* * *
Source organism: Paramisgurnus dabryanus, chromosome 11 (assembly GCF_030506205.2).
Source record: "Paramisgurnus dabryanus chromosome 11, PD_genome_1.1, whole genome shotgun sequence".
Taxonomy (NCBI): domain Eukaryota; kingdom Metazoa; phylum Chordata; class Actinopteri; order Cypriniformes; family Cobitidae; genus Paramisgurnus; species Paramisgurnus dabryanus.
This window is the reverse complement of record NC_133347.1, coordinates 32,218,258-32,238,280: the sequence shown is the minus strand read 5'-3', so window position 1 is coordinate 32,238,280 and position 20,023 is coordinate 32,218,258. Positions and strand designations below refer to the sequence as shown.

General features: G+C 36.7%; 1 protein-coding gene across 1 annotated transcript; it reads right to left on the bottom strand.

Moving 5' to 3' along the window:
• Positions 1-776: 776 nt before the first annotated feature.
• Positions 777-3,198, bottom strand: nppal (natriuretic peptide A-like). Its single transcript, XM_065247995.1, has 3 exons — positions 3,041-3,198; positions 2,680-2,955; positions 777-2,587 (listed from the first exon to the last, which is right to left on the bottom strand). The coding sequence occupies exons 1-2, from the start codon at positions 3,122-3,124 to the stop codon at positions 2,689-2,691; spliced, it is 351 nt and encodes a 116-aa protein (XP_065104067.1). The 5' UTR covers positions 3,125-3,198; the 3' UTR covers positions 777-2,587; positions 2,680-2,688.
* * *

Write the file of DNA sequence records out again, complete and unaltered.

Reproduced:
Source organism: Paramisgurnus dabryanus, chromosome 11 (assembly GCF_030506205.2).
Source record: "Paramisgurnus dabryanus chromosome 11, PD_genome_1.1, whole genome shotgun sequence".
Taxonomy (NCBI): domain Eukaryota; kingdom Metazoa; phylum Chordata; class Actinopteri; order Cypriniformes; family Cobitidae; genus Paramisgurnus; species Paramisgurnus dabryanus.
This window is the reverse complement of record NC_133347.1, coordinates 32,218,258-32,238,280: the sequence shown is the minus strand read 5'-3', so window position 1 is coordinate 32,238,280 and position 20,023 is coordinate 32,218,258. Positions and strand designations below refer to the sequence as shown.

General features: G+C 36.7%; 1 protein-coding gene across 1 annotated transcript; it reads right to left on the bottom strand.

Moving 5' to 3' along the window:
• Positions 1-776: 776 nt before the first annotated feature.
• Positions 777-3,198, bottom strand: nppal (natriuretic peptide A-like). Its single transcript, XM_065247995.1, has 3 exons — positions 3,041-3,198; positions 2,680-2,955; positions 777-2,587 (listed from the first exon to the last, which is right to left on the bottom strand). The coding sequence occupies exons 1-2, from the start codon at positions 3,122-3,124 to the stop codon at positions 2,689-2,691; spliced, it is 351 nt and encodes a 116-aa protein (XP_065104067.1). The 5' UTR covers positions 3,125-3,198; the 3' UTR covers positions 777-2,587; positions 2,680-2,688.